Grappling with Cyberbullying in One New York School

Bullying in New York City’s public schools is nothing new— but cyberbullying over social media is making conflicts harder to handle. New statistics from the Department of Education show a dramatic increase in cyberbullying. And the city’s lawyers, educators, and students are wrestling with how to deal with this. Sarah Gibson reports from one public school in Manhattan that’s taking a new approach.

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GIBSON: Students at Lower Manhattan Community Middle School are headed to their last class of the day. This school is unusual: diverse, small – with about 300 kids – and with a strict policy of no-cell-phones. But students go on social media after school. A group of eighth graders tries to guess how many hours they spend –
 
ALL: A day? Six?
DA: I’d say like six hours, six hours. Because most of the time they’re doing their homework but also texting their friends, and then when they go to bed they’re sitting in bed on their phone texting on social media—
DD: —until they fall asleep, yah, so.
 
GIBSON: With these hours online, teens see a lot of bullying. One of the most popular platforms for this is:
 
ALL: Instagram
 
DD: Instagram – some people take it too far sometimes because people post because you can comment.
 
GIBSON: Those comments get vicious and go on for paragraphs. And unlike the days when teens could only bully each other in person, these live online permanently, for the entire school to see. So what about Snapchat? It’s designed for messages to disappear – but it’s not safe either.
 
DD: Especially with snapchat this is the really the main platform for like sexting and posting inappropriate pictures of yourself, because they think it’s gonna go away after 24 hours, but lots of people are taking screen shots of it, talking to their friends about it, and it really doesn’t go away.
 
GIBSON4: Instead of going away – it comes back to school, in the form of fights and rumors. Eli Scherer teaches 8th grade here, and he leads group “circles” to help students work through conflict. He says bulliers often don’t see the harm they’re causing – He knows first-hand. 15 years ago he was a bit of a bully himself.
 
SCHERER: I actually remember creating a really mean website about a kid in our class. It’s actually really embarrassing to think back at that. It was starting to happen when we were kids but now it’s just everywhere.
 
GIBSON: Now, conflict gets exacerbated online. Scherer warns students to stay off social media after a fight. This just came up at a school dance:
 
SCHERER: As the kids were leaving the dance, a fight broke out – two girls screaming at each other face to face – um, very, very upset.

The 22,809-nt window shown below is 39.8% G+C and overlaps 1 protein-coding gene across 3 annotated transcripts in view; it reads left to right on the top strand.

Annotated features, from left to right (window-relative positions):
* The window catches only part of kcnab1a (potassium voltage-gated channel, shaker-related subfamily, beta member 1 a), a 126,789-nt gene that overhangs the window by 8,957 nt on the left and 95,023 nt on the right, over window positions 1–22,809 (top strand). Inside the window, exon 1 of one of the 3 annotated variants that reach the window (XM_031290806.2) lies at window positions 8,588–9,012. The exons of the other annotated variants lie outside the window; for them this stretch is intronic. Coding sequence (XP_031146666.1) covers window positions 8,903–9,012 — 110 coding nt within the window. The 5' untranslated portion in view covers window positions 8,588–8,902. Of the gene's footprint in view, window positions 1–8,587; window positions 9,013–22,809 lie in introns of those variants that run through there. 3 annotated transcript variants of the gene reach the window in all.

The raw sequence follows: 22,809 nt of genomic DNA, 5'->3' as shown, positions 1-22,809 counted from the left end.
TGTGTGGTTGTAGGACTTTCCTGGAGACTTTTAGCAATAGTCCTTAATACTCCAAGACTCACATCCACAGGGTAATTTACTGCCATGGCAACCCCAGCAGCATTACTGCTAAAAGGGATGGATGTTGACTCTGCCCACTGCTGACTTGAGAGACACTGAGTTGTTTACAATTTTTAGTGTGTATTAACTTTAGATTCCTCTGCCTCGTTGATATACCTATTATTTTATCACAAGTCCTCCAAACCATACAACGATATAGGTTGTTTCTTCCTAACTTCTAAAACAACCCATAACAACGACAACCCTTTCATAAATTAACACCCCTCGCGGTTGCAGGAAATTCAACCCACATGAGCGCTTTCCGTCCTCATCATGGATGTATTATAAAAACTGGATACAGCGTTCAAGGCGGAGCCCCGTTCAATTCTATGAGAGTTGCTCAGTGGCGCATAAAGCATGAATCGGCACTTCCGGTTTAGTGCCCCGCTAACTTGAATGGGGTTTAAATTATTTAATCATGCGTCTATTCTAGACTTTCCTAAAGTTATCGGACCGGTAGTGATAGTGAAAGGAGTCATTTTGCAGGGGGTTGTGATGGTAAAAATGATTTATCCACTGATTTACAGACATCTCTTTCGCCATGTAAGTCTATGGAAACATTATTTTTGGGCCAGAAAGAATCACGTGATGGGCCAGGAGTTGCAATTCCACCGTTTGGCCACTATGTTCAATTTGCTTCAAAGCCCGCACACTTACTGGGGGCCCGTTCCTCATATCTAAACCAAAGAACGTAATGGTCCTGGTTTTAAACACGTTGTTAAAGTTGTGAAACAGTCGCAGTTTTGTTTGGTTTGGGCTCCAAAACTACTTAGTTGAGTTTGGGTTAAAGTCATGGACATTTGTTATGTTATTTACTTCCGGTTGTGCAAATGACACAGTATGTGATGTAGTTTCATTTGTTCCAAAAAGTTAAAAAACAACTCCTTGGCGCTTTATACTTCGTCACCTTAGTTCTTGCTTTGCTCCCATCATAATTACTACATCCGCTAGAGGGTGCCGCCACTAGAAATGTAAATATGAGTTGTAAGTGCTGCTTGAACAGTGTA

GIBSON: This was right before Spring break – Scherer pulled one of the girls aside.
 
SCHERER: One of the first thing I felt like I had to say to her was let’s breathe, let’s think about this. We’re about to have a week off, and the first and most important thing to do is: don’t put anything online. Because then I know a week later we’re going to have this like —what could be a small problem turns into a very very big problem.
 
GIBSON: A “big problem” that is well-documented. Students who are bullied do worse in school. They’re more likely to harm themselves, even commit suicide. To address this, schools in New York are now required to report and handle all cyberbullying. Ari Waldman is an attorney. He says the law includes a list to help schools understand common targets of cyberbullying:
 
WALDMAN: Ethnic background, race, sexual orientation, gender identity, appearance, disability….
 
GIBSON: Schools can face lawsuits for not protecting their students. But getting tough on cyberbullying also puts schools in a tricky legal spot. When Albany tried to pass stricter cyberbullying laws, the New York Supreme Court struck it down – saying it violated students’ free speech. Waldman says it’s a slippery slope.
 
WALDMAN: So you have legitimate concerns that should we give schools – which might not be run by the most enlightened faculty and administrators – Should we give them additional power to regulate what we say and how we interact? And that’s a tough call. There’s no doubt that this is not a slam dunk.
 
GIBSON: Over at the Lower Manhattan Middle School, dealing with conflict is a balancing act. To distinguish between “bullying” in the legal sense and just being mean, Eli Scherer has a simple tool.
 
SCHERER: We use the acronym “PAIN.” So bullying is four things: It’s power dynamics, it’s aggressive, (sound of bell) – a is for aggressive – it’s intentional.
 
GIBSON:That’s the school bell, so Scherer has to run. But the eighth-graders pick up the acronym at the I:
 
ALL: Intentional and numerous. So power, aggressive, intentional and numerous. Pain.
 
GIBSON: They say these guidelines have been really helpful. They’ll remember them when, next year, they head to high school – where smart phones and social pressure make bullying an even bigger problem.
 
Sarah Gibson, Columbia Radio News.

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